Despite the myths, the UK government is not so well organised when it comes to cloud adoption according to a new report.
Beancounters at Cloud Industry Forum (CIF) and UKCloud have added up some numbers and discovered that the public sector has a fair way to go to really claim it is committed to using hosted services.
This finding is against the common perception that the public sector was an example of a market that has embraced cloud.
The reports findings show that there is much more to be done to get hosted services being used more widely.
CIF and UKCloud have revealed that a lack of leadership and problems getting hold of skilled staff have meant that apart from engaging with some easy projects the vast majority of the public sector has not got very far on its cloud journey.
CIF findings were fairly encouraging in terms of 82 per cent of public sector organisations having adopted cloud services, which was up from 62 percent last year.
But adoption remains fairly shallow and when pressed those quizzed for the research came up with several reasons why they had been holding back, including budget, an aversion to risk and not having access to skilled staff.
CIF chief executive Alex Hilton said that the take-up of cloud computing within the UK public sector has been a story of consistent growth, and the overall adoption rate of has more than doubled since we first started charting the cloud market seven years ago.
“This growth is thanks, in no small part, to the efforts of the Government Digital Service (GDS) to accelerate the sector’s move to digital services and the launch of G-Cloud,” he said.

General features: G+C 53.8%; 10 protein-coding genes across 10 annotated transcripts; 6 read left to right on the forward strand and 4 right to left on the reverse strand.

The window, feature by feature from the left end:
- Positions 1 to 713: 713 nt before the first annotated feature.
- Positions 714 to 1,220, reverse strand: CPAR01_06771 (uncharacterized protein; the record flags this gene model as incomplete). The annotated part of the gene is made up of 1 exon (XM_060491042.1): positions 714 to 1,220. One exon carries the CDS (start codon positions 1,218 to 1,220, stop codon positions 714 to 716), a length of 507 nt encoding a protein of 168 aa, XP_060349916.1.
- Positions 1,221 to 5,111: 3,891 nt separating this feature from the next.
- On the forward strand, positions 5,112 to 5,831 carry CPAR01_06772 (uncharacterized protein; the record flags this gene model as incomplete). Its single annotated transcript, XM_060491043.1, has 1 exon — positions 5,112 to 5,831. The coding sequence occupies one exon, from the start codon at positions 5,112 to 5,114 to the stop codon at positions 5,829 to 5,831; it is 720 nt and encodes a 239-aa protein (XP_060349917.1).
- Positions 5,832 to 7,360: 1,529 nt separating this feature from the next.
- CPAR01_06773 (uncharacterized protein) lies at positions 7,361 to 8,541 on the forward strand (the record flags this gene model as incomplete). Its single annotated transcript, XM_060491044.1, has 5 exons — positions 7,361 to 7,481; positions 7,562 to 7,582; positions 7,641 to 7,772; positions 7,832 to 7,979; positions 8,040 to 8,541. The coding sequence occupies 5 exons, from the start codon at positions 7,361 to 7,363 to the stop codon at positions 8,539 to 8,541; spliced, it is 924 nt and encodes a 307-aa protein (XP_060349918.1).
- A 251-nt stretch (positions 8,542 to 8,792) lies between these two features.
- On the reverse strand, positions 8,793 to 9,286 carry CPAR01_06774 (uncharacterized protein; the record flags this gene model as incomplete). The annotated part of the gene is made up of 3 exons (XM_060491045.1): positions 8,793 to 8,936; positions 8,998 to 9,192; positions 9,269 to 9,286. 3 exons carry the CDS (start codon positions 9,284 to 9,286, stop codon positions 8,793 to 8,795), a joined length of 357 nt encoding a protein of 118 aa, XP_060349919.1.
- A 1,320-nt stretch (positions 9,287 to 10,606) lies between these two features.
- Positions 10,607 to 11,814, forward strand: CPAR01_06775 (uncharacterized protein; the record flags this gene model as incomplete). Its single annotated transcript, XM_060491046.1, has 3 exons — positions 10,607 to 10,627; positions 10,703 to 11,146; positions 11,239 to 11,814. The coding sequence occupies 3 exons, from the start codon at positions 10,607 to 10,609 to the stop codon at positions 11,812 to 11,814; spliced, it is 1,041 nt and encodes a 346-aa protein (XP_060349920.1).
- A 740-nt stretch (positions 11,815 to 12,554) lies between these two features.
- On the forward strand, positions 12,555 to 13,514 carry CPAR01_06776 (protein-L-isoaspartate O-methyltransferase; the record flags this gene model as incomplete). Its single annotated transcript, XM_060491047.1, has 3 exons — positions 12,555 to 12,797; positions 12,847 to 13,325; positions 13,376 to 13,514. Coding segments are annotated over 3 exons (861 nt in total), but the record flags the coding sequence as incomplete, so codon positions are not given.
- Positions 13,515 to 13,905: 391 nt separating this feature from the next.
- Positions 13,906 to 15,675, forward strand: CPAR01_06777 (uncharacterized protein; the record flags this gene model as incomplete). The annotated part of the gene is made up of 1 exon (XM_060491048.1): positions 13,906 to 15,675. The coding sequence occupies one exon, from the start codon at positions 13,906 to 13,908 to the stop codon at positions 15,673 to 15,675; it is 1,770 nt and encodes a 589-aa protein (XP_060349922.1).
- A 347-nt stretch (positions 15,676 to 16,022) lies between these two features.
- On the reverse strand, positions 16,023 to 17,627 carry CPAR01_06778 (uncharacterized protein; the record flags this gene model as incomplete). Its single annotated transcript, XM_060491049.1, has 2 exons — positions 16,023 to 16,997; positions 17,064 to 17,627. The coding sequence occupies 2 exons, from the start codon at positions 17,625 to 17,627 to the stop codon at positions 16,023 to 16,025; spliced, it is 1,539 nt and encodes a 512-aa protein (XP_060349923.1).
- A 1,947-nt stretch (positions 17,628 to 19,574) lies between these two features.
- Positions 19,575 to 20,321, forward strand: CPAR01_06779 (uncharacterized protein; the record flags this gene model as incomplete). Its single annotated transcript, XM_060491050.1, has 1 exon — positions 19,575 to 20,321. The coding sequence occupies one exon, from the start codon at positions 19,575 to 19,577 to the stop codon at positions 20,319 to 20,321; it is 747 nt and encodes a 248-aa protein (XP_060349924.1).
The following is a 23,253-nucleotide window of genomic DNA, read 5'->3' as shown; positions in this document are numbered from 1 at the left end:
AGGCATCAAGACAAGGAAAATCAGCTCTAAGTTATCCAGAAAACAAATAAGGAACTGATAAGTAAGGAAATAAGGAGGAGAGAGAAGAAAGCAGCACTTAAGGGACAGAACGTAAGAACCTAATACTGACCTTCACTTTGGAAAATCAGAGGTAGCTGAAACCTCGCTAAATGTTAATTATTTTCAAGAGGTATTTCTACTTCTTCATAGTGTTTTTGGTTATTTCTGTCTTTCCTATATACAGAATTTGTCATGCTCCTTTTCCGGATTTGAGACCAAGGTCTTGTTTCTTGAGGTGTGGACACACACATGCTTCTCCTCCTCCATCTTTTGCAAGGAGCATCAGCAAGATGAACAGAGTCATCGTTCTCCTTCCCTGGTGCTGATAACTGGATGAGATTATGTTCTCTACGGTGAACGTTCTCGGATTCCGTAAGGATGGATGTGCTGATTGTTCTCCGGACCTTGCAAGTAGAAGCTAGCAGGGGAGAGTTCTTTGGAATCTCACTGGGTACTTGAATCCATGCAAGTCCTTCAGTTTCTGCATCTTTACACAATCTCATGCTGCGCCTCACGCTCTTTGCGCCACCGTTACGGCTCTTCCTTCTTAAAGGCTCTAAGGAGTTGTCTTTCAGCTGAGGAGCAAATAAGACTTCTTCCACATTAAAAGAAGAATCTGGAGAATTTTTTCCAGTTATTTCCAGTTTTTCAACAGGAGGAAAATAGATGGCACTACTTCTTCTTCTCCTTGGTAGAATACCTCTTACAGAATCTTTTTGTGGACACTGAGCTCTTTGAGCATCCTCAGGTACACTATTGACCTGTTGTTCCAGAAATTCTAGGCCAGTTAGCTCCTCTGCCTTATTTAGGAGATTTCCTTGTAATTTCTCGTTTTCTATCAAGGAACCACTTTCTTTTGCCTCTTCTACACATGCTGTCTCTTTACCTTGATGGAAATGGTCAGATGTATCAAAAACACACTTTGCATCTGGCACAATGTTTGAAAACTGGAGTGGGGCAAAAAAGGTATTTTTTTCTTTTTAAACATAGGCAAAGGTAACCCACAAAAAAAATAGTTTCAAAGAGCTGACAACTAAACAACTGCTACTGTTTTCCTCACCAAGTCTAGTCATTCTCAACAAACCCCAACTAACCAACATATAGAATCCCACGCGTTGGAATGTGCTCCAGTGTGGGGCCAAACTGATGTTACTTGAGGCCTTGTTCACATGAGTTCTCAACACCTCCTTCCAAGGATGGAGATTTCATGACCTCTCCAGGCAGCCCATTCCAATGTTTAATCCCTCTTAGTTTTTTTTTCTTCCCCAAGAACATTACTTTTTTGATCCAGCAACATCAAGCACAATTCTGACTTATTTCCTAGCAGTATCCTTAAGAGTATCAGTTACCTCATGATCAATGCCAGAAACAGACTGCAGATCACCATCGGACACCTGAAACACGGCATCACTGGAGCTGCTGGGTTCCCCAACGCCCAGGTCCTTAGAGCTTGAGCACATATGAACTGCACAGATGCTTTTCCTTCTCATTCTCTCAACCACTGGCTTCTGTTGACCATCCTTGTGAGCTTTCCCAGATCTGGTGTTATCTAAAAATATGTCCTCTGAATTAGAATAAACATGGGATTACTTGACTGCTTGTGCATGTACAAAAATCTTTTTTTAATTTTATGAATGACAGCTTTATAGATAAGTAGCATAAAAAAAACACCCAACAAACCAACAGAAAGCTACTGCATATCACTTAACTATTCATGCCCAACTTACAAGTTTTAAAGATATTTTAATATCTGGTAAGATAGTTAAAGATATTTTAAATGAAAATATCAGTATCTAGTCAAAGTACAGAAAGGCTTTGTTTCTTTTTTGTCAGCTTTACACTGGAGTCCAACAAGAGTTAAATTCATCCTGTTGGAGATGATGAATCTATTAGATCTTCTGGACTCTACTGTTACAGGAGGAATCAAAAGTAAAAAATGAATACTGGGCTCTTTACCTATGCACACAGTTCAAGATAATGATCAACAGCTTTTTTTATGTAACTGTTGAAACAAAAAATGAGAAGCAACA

“But while comfort with cloud is clearly increasing, and public sector organisations are achieving a wide range of benefits as a result of their use of cloud services, for many organisations, penetration cloud services remains relatively shallow,” he added.
UKCloud CEO Simon Hansford, who criticised the public sector for sticking to low hanging fruit.
“Many of the migrations that we have seen to date in the public sector have targeted the so-called low hanging fruit – typically virtualised applications that can simply and easily be shifted into the cloud. While this is a good start, to unlock the full potential of cloud and digital transformation, organisations need to tackle the complexity inherent in many processes, overcome the cultural barriers to adoption and seek to breach departmental silos,” he said.
“In many areas, this will require them to rethink the way that services are delivered and then truly embrace an agile, cloud-native approach while radically changing their internal operations. I hope that, with the right assistance from the industry, we will see more progress along this path when we come to reveal next year’s research findings”, he added.